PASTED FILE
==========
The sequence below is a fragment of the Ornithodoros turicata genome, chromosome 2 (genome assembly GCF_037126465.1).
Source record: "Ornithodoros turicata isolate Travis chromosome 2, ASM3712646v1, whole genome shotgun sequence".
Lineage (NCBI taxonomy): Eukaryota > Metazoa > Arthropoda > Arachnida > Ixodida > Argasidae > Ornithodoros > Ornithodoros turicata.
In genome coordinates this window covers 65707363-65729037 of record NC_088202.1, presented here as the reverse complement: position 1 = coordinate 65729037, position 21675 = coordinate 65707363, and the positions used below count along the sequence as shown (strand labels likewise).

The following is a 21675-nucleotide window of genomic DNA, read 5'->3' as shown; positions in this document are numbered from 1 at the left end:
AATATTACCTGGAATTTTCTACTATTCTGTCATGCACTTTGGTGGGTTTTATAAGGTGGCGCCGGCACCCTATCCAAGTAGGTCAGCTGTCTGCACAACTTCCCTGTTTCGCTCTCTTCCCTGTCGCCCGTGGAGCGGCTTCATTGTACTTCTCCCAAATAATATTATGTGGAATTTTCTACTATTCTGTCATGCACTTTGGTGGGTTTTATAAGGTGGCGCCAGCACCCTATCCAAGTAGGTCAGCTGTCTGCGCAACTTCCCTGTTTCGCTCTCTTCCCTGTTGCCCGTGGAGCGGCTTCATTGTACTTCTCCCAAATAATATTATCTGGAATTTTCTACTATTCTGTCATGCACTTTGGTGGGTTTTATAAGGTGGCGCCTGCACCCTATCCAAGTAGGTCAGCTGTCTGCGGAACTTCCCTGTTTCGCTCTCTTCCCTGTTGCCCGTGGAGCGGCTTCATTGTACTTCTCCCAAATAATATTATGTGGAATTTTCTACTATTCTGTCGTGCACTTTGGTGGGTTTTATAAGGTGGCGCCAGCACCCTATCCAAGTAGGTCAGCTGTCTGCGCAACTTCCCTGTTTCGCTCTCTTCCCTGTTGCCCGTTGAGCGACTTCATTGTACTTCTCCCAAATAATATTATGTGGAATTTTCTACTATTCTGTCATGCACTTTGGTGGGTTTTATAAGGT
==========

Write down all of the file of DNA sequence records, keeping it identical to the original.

The sequence below is a fragment of the Ornithodoros turicata genome, chromosome 2 (genome assembly GCF_037126465.1).
Source record: "Ornithodoros turicata isolate Travis chromosome 2, ASM3712646v1, whole genome shotgun sequence".
Lineage (NCBI taxonomy): Eukaryota > Metazoa > Arthropoda > Arachnida > Ixodida > Argasidae > Ornithodoros > Ornithodoros turicata.
In genome coordinates this window covers 65707363-65729037 of record NC_088202.1, presented here as the reverse complement: position 1 = coordinate 65729037, position 21675 = coordinate 65707363, and the positions used below count along the sequence as shown (strand labels likewise).

The following is a 21675-nucleotide window of genomic DNA, read 5'->3' as shown; positions in this document are numbered from 1 at the left end:
AATATTACCTGGAATTTTCTACTATTCTGTCATGCACTTTGGTGGGTTTTATAAGGTGGCGCCGGCACCCTATCCAAGTAGGTCAGCTGTCTGCACAACTTCCCTGTTTCGCTCTCTTCCCTGTCGCCCGTGGAGCGGCTTCATTGTACTTCTCCCAAATAATATTATGTGGAATTTTCTACTATTCTGTCATGCACTTTGGTGGGTTTTATAAGGTGGCGCCAGCACCCTATCCAAGTAGGTCAGCTGTCTGCGCAACTTCCCTGTTTCGCTCTCTTCCCTGTTGCCCGTGGAGCGGCTTCATTGTACTTCTCCCAAATAATATTATCTGGAATTTTCTACTATTCTGTCATGCACTTTGGTGGGTTTTATAAGGTGGCGCCTGCACCCTATCCAAGTAGGTCAGCTGTCTGCGGAACTTCCCTGTTTCGCTCTCTTCCCTGTTGCCCGTGGAGCGGCTTCATTGTACTTCTCCCAAATAATATTATGTGGAATTTTCTACTATTCTGTCGTGCACTTTGGTGGGTTTTATAAGGTGGCGCCAGCACCCTATCCAAGTAGGTCAGCTGTCTGCGCAACTTCCCTGTTTCGCTCTCTTCCCTGTTGCCCGTTGAGCGACTTCATTGTACTTCTCCCAAATAATATTATGTGGAATTTTCTACTATTCTGTCATGCACTTTGGTGGGTTTTATAAGGT